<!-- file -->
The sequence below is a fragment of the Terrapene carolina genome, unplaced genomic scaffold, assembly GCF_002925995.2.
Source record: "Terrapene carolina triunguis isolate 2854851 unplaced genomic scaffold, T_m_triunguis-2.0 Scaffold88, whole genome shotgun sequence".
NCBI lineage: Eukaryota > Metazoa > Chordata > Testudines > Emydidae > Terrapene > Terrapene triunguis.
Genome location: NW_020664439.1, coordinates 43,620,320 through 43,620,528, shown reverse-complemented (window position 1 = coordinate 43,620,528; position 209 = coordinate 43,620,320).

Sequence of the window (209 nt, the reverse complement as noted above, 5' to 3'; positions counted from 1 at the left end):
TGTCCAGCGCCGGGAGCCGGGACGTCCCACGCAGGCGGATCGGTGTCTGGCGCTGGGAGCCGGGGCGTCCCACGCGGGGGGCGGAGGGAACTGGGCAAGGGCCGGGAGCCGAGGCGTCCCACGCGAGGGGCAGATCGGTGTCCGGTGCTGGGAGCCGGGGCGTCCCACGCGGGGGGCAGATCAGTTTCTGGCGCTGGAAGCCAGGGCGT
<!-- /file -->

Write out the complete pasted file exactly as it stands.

The sequence below is a fragment of the Terrapene carolina genome, unplaced genomic scaffold, assembly GCF_002925995.2.
Source record: "Terrapene carolina triunguis isolate 2854851 unplaced genomic scaffold, T_m_triunguis-2.0 Scaffold88, whole genome shotgun sequence".
NCBI lineage: Eukaryota > Metazoa > Chordata > Testudines > Emydidae > Terrapene > Terrapene triunguis.
Genome location: NW_020664439.1, coordinates 43,620,320 through 43,620,528, shown reverse-complemented (window position 1 = coordinate 43,620,528; position 209 = coordinate 43,620,320).

Sequence of the window (209 nt, the reverse complement as noted above, 5' to 3'; positions counted from 1 at the left end):
TGTCCAGCGCCGGGAGCCGGGACGTCCCACGCAGGCGGATCGGTGTCTGGCGCTGGGAGCCGGGGCGTCCCACGCGGGGGGCGGAGGGAACTGGGCAAGGGCCGGGAGCCGAGGCGTCCCACGCGAGGGGCAGATCGGTGTCCGGTGCTGGGAGCCGGGGCGTCCCACGCGGGGGGCAGATCAGTTTCTGGCGCTGGAAGCCAGGGCGT